“There are a few young puppies, just because their skin is thinner, [who may] yelp a little bit,” she said. “But it’s just like when your child gets vaccines or a flu shot. It hurts for just a second, and then it's fine. Most dogs and pretty much every cat just looks at you like, ‘What are you doing? Why are you doing this?’ What normally scares them the most is [that] we always scan the microchip once it's been injected to make sure our reader is picking it up. Normally, the reader, because it makes a beeping noise, scares the pet more than the shot does.”

Salvago said microchipping is important for pet owners to consider because not only does it help save them money; it helps save them time.

“When I got my pet chipped, I think I spent around $100 at the vet's office,” she said. “I know staff that's paid around $50, but, in the long run, it's such a valuable asset. God forbid, your pet gets out. It's so much easier and so much quicker for them to be returned if an animal control officer, vet clinic, shelter, rescue or even police stations and fire stations can scan your pets. Our animal control officers can scan in the field, see, ‘Oh, this dog lives right around the block’ and just drop it off at your house right there instead of having [the pet] go to our impoundment facility. It’s going to allow pets to be reunited with their owners so much faster.”

Salvago said microchipping also allows pet owners to be proactive in keeping their animal safe.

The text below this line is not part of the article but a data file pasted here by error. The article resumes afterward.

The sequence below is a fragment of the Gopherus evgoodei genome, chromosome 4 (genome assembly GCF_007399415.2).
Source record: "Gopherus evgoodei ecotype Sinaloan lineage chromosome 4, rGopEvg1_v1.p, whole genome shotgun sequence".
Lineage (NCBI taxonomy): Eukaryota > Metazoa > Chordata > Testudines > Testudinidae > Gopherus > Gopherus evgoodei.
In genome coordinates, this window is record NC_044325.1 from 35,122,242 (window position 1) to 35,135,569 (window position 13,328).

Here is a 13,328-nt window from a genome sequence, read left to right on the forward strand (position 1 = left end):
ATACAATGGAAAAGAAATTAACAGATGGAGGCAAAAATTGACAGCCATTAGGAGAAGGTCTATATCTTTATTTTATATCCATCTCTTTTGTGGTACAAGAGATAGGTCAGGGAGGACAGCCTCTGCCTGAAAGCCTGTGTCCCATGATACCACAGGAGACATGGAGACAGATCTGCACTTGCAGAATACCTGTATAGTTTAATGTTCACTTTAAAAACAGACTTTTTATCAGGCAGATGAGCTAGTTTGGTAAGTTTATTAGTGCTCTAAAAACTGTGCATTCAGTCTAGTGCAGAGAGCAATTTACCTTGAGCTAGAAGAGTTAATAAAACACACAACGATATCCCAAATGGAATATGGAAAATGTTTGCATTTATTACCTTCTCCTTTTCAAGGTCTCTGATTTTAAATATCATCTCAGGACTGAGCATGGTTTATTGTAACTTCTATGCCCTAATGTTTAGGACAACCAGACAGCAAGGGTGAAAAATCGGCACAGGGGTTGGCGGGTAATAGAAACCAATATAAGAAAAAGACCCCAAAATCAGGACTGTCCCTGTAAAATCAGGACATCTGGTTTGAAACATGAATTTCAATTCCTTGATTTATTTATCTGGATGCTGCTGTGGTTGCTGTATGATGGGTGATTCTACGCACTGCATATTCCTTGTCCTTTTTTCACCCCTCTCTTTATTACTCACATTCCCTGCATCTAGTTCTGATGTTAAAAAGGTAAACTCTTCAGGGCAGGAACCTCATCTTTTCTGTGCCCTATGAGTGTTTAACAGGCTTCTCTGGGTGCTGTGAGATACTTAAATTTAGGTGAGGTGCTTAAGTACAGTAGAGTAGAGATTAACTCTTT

“It allows us [to], if there's an animal that is continually getting out, go to the owner and say, ‘Hey, we think you might have a hole in your fence, can we help you fix it?’ she said. “We’ve done that before. We have built fences. We build dog houses. We want to make sure that every pet owner has everything that they need to ensure their pet is living a happy, healthy life.”

Above all else, Salvago said microchipping is crucial for pets because it can help bring them back to their owners and save their lives.

“Our animal control officers are picking up animals every single solitary day, and some of them are obviously owned pets that have gotten out. But because they are not microchipped, or they don't have a collar or tag, we have no way of knowing who that owner is,” she said. “We always encourage people if they’ve lost their pet to visit our Lost and Found pet page, go to their neighborhood pages on Facebook or call our Animal Control Office, but, a lot of times, people either don't know that or they don't realize that their animal has gotten out.”

To celebrate the final Saturday of the month, GBHS decided to make tomorrow’s microchip clinic a little different than the rest. In addition to free microchipping and online pet registration, the organization is also hosting an on-site GBHS Alumni Reunion Party from 12 to 4 p.m. Former GBHS adoptees are invited to dust their paws off and mingle with their fellow Magic City furry friends. GBHS will have additional activities for children like face painting, free pet photography from The Bark and extra information on GBHS’ volunteering, fostering, adoption and transport driving services.

Registration for either clinic is not required. However, pet owners are asked to fill out a form that includes them and their pet’s information. A free microchip clinic is in the works for next month, but an event date remains unknown. More information on this week’s clinics and any future clinics can be found on the GBHS website and visiting the organization’s Events Page.

Joshua LeBerte is a news intern for Alabama Public Radio.